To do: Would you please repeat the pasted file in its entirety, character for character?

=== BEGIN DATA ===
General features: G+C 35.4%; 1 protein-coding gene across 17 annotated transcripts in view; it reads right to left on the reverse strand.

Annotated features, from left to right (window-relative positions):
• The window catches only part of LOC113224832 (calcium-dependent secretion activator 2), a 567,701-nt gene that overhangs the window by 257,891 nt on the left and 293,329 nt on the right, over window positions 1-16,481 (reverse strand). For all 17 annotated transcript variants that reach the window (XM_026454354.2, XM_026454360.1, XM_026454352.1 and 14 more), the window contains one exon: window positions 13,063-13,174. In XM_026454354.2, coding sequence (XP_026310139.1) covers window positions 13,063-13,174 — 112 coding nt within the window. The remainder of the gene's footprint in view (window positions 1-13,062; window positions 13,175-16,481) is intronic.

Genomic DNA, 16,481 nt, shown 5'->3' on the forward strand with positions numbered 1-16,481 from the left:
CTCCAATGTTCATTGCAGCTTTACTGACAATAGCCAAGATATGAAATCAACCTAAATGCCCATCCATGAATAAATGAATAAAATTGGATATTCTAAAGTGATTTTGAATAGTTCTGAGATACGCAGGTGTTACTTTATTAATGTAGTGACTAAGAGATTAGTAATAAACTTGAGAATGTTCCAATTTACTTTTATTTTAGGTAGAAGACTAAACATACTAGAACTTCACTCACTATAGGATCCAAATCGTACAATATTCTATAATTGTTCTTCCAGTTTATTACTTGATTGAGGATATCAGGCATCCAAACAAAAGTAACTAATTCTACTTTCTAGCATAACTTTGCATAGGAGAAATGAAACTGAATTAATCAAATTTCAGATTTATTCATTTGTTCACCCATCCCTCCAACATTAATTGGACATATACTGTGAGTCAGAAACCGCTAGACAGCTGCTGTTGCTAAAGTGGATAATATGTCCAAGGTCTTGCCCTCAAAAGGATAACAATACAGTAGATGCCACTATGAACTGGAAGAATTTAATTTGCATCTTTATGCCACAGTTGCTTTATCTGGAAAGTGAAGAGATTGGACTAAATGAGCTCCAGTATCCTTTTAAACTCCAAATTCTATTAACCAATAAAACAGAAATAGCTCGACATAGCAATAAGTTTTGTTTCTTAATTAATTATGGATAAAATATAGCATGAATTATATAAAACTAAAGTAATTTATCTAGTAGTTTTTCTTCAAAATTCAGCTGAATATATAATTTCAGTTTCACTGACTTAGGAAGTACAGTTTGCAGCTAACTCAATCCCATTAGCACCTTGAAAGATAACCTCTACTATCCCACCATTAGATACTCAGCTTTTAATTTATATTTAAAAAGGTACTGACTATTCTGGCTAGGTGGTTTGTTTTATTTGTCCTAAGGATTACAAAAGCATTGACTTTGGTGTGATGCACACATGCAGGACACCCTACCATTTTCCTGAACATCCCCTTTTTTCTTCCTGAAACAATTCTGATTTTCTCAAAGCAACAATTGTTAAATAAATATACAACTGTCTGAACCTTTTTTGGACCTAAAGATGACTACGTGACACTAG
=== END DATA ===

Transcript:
General features: G+C 35.4%; 1 protein-coding gene across 17 annotated transcripts in view; it reads right to left on the reverse strand.

Annotated features, from left to right (window-relative positions):
• The window catches only part of LOC113224832 (calcium-dependent secretion activator 2), a 567,701-nt gene that overhangs the window by 257,891 nt on the left and 293,329 nt on the right, over window positions 1-16,481 (reverse strand). For all 17 annotated transcript variants that reach the window (XM_026454354.2, XM_026454360.1, XM_026454352.1 and 14 more), the window contains one exon: window positions 13,063-13,174. In XM_026454354.2, coding sequence (XP_026310139.1) covers window positions 13,063-13,174 — 112 coding nt within the window. The remainder of the gene's footprint in view (window positions 1-13,062; window positions 13,175-16,481) is intronic.

Genomic DNA, 16,481 nt, shown 5'->3' on the forward strand with positions numbered 1-16,481 from the left:
CTCCAATGTTCATTGCAGCTTTACTGACAATAGCCAAGATATGAAATCAACCTAAATGCCCATCCATGAATAAATGAATAAAATTGGATATTCTAAAGTGATTTTGAATAGTTCTGAGATACGCAGGTGTTACTTTATTAATGTAGTGACTAAGAGATTAGTAATAAACTTGAGAATGTTCCAATTTACTTTTATTTTAGGTAGAAGACTAAACATACTAGAACTTCACTCACTATAGGATCCAAATCGTACAATATTCTATAATTGTTCTTCCAGTTTATTACTTGATTGAGGATATCAGGCATCCAAACAAAAGTAACTAATTCTACTTTCTAGCATAACTTTGCATAGGAGAAATGAAACTGAATTAATCAAATTTCAGATTTATTCATTTGTTCACCCATCCCTCCAACATTAATTGGACATATACTGTGAGTCAGAAACCGCTAGACAGCTGCTGTTGCTAAAGTGGATAATATGTCCAAGGTCTTGCCCTCAAAAGGATAACAATACAGTAGATGCCACTATGAACTGGAAGAATTTAATTTGCATCTTTATGCCACAGTTGCTTTATCTGGAAAGTGAAGAGATTGGACTAAATGAGCTCCAGTATCCTTTTAAACTCCAAATTCTATTAACCAATAAAACAGAAATAGCTCGACATAGCAATAAGTTTTGTTTCTTAATTAATTATGGATAAAATATAGCATGAATTATATAAAACTAAAGTAATTTATCTAGTAGTTTTTCTTCAAAATTCAGCTGAATATATAATTTCAGTTTCACTGACTTAGGAAGTACAGTTTGCAGCTAACTCAATCCCATTAGCACCTTGAAAGATAACCTCTACTATCCCACCATTAGATACTCAGCTTTTAATTTATATTTAAAAAGGTACTGACTATTCTGGCTAGGTGGTTTGTTTTATTTGTCCTAAGGATTACAAAAGCATTGACTTTGGTGTGATGCACACATGCAGGACACCCTACCATTTTCCTGAACATCCCCTTTTTTCTTCCTGAAACAATTCTGATTTTCTCAAAGCAACAATTGTTAAATAAATATACAACTGTCTGAACCTTTTTTGGACCTAAAGATGACTACGTGACACTAG